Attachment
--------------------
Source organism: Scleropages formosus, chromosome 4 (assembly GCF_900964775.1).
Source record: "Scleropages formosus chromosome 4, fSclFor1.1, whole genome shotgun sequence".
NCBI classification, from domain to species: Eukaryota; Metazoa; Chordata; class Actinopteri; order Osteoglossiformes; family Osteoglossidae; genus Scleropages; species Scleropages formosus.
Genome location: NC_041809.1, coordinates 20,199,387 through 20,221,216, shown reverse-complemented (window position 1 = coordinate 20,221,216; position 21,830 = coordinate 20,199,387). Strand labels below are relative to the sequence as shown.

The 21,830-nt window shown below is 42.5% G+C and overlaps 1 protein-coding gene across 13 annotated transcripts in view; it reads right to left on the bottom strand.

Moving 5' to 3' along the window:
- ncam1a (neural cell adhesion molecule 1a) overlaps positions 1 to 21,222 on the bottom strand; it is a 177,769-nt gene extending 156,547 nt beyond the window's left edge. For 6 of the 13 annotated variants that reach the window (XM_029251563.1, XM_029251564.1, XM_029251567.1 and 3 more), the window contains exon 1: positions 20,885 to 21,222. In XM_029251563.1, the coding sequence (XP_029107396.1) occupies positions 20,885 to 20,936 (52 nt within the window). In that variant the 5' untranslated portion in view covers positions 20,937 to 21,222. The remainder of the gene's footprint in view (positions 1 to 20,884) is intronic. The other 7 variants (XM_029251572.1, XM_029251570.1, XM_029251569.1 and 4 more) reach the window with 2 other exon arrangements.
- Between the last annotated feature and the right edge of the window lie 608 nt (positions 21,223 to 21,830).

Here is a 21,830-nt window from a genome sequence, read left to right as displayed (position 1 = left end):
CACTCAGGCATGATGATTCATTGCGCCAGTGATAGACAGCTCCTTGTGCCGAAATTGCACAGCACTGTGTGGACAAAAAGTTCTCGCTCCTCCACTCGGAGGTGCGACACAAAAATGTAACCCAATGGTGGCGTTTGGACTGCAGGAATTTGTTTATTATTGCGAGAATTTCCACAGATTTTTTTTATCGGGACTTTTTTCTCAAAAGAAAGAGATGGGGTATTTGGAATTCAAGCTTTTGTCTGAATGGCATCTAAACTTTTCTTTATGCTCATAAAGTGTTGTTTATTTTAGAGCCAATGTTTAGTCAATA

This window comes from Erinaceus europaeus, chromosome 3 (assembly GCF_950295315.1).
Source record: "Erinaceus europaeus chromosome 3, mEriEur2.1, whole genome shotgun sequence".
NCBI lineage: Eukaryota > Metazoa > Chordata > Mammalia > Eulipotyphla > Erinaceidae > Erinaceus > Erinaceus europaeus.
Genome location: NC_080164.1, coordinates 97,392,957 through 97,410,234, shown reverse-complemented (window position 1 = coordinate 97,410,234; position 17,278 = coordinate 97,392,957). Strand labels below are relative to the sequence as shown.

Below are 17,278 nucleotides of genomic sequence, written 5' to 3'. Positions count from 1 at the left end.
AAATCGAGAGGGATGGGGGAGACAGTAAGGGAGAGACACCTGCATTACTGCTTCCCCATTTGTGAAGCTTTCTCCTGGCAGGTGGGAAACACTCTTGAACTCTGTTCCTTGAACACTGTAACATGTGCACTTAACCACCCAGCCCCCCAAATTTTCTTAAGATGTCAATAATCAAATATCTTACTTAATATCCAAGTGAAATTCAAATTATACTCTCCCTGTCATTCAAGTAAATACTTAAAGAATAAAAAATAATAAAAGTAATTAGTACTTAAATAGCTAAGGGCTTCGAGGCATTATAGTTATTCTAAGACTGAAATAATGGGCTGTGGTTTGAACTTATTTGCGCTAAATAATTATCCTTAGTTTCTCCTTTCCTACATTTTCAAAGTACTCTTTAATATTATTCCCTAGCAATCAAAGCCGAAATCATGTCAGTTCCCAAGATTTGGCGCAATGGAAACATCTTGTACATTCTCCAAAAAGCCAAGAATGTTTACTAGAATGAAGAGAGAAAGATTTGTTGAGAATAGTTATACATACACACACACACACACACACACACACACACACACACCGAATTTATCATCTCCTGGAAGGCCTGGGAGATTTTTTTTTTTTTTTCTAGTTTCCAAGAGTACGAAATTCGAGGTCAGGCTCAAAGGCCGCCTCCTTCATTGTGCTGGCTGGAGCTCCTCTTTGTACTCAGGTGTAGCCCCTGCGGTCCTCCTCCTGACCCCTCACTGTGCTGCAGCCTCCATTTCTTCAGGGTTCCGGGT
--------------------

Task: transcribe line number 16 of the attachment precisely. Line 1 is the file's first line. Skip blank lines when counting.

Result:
AAATCGAGAGGGATGGGGGAGACAGTAAGGGAGAGACACCTGCATTACTGCTTCCCCATTTGTGAAGCTTTCTCCTGGCAGGTGGGAAACACTCTTGAACTCTGTTCCTTGAACACTGTAACATGTGCACTTAACCACCCAGCCCCCCAAATTTTCTTAAGATGTCAATAATCAAATATCTTACTTAATATCCAAGTGAAATTCAAATTATACTCTCCCTGTCATTCAAGTAAATACTTAAAGAATAAAAAATAATAAAAGTAATTAGTACTTAAATAGCTAAGGGCTTCGAGGCATTATAGTTATTCTAAGACTGAAATAATGGGCTGTGGTTTGAACTTATTTGCGCTAAATAATTATCCTTAGTTTCTCCTTTCCTACATTTTCAAAGTACTCTTTAATATTATTCCCTAGCAATCAAAGCCGAAATCATGTCAGTTCCCAAGATTTGGCGCAATGGAAACATCTTGTACATTCTCCAAAAAGCCAAGAATGTTTACTAGAATGAAGAGAGAAAGATTTGTTGAGAATAGTTATACATACACACACACACACACACACACACACACACACACACCGAATTTATCATCTCCTGGAAGGCCTGGGAGATTTTTTTTTTTTTTTCTAGTTTCCAAGAGTACGAAATTCGAGGTCAGGCTCAAAGGCCGCCTCCTTCATTGTGCTGGCTGGAGCTCCTCTTTGTACTCAGGTGTAGCCCCTGCGGTCCTCCTCCTGACCCCTCACTGTGCTGCAGCCTCCATTTCTTCAGGGTTCCGGGT